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Harry Martin

1920 - 2015
Harry Martin Obituary
Harry Corpening Martin

Asheville - Harry Corpening Martin, 95, of Asheville, passed away on Sunday, May 3, 2015 at the Hospice Solace Center.

Born in Lenoir, NC, on January 13, 1920 to the late Hal C. and Johnsie H. Martin. He is preceded in death by his parents; his brothers, Jacob and Charles; two of his sisters, Mary Macon and Virginia; and daughter, Nancy. He is survived by his wife of 60 years, Nancy D. Martin; his children, John, of Asheville, Mary, of Venice, Italy, and Matthew (wife, Catherine) of Cleveland, OH; his grandchild, Clarke, of Chapel Hill; and his sister, Lida M. Starnes (husband, O.E. Starnes) of Asheville.

After graduating from the University of North Carolina in 1942, Martin served in the 13th Jungle Air Corp during WWII. Following the war, he graduated from Harvard Law School in 1948 and initially worked in private practice as a sole practitioner, and then as a member of the firm, Gudger, Elmore & Martin. Subsequently, he worked as a Superior Court Judge, a Judge on the North Carolina Court of Appeals, and then a Justice on the Supreme Court of North Carolina until his mandatory retirement at age 72.

After his retirement from the Supreme Court, Justice Martin practiced law with his two sons in Hillsborough and taught at the UNC School of Law, Duke, and Elon Universities. Later, he was appointed to be the first Chief Circuit Mediator for the U.S. Court of Appeals for the Fourth Circuit, which was a position created for him, to assist in managing its burgeoning caseload.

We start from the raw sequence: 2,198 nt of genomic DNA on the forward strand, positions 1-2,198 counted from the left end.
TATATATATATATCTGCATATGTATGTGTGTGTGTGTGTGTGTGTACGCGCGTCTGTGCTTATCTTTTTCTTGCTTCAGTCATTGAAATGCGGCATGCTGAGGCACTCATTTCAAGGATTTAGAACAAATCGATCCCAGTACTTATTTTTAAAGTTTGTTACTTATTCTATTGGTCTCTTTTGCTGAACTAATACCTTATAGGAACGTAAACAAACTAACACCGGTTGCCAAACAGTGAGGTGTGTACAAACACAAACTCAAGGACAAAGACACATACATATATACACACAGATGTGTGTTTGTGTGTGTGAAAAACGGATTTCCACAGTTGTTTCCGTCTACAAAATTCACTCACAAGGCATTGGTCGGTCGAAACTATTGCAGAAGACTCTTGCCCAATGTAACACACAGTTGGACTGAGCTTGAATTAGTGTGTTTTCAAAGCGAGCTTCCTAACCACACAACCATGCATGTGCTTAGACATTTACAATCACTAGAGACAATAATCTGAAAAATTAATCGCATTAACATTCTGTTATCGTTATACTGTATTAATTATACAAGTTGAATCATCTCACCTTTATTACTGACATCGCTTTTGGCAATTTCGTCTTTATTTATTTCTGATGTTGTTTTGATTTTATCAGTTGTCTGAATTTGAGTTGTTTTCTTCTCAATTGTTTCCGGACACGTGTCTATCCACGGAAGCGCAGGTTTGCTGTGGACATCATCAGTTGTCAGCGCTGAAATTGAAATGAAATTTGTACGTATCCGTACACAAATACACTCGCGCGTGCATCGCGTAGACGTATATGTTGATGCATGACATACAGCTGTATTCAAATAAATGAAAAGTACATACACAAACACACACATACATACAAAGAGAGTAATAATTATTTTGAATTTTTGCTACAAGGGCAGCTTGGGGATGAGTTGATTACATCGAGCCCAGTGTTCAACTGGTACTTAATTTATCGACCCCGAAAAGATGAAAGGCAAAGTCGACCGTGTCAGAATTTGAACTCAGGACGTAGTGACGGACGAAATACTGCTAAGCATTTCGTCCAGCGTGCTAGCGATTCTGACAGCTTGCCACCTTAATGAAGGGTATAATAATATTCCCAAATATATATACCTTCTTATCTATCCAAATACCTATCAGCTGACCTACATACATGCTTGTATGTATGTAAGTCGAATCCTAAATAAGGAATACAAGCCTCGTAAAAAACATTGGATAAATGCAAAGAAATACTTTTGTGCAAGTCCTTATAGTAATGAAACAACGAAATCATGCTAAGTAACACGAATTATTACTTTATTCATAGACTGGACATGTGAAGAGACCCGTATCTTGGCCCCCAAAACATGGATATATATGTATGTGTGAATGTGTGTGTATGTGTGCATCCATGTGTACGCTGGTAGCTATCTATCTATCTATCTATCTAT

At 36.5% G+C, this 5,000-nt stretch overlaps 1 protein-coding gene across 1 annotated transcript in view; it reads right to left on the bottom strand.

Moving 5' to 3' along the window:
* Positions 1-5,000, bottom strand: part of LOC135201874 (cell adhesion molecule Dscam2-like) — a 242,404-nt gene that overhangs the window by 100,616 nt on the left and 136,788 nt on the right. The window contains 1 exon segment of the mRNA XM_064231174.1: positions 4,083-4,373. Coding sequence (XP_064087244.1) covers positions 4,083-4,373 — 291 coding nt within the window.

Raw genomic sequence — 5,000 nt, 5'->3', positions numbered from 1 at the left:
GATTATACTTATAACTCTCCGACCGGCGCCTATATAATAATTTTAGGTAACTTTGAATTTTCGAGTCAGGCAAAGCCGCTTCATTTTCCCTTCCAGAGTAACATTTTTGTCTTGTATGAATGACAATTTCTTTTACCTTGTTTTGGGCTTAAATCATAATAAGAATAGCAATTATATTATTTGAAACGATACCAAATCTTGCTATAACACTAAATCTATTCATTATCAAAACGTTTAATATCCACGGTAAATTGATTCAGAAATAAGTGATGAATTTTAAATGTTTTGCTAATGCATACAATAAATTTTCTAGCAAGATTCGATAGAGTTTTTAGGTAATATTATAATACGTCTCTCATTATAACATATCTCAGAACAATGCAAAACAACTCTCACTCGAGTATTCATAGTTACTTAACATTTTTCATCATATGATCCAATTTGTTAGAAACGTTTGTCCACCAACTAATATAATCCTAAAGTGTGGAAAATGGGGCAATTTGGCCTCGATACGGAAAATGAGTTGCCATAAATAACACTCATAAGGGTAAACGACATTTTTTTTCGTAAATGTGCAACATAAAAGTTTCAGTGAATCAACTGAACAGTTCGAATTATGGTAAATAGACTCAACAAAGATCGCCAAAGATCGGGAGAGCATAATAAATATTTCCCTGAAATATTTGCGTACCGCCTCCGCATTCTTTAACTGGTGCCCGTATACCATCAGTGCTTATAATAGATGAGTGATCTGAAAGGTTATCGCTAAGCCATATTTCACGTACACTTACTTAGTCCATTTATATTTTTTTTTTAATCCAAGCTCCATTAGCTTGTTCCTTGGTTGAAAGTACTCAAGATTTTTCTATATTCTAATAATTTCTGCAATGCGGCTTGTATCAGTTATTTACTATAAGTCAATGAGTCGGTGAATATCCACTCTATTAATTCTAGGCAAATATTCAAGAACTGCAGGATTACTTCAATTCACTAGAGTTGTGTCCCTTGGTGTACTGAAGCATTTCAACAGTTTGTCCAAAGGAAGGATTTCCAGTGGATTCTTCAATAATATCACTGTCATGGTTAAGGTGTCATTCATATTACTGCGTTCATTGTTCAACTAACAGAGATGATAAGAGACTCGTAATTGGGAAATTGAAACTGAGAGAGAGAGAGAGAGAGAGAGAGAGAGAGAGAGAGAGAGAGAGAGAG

When Justice Martin was 80 years of age, Leon Jones, the Principal Chief of the Eastern Band of the Cherokee Indians, offered Martin the position as Chief Justice to establish the Judicial Branch of their Tribal government. His work has been at the forefront of all Tribal Courts. For his accomplishments on behalf of the Eastern Band of the Cherokee Indians, the Tribal Council made him an Honorary Member of the Tribe upon his retirement. He received numerous additional awards throughout his career, including the bridge at I-26 and Long Shoals Rd. commemorating his lifetime achievements. He continued teaching law until just a few years before his death.

Martin dedicated his life personally and professionally fighting for fairness for all people. While on the Supreme Court he was recognized as "the conscience of the court."

He was a member of the Pen and Plate Club, Caroliniana Society, NC Bar Assoc., Buncombe County Bar Assoc., Biltmore Forest Country Club, the Cathedral of All Souls, and served on a committee for the Veterans Memorial in Asheville.

The Memorial Service will be held on Saturday, May 9th, at 10:30 am at the All Souls Cathedral in Biltmore Village. In lieu of flowers, the family would request that any donations be made to: the All Souls Cathedral Building fund, the UNC School of Law, or to Care Partners Hospice in Asheville.


Published in the Asheville Citizen-Times on May 6, 2015
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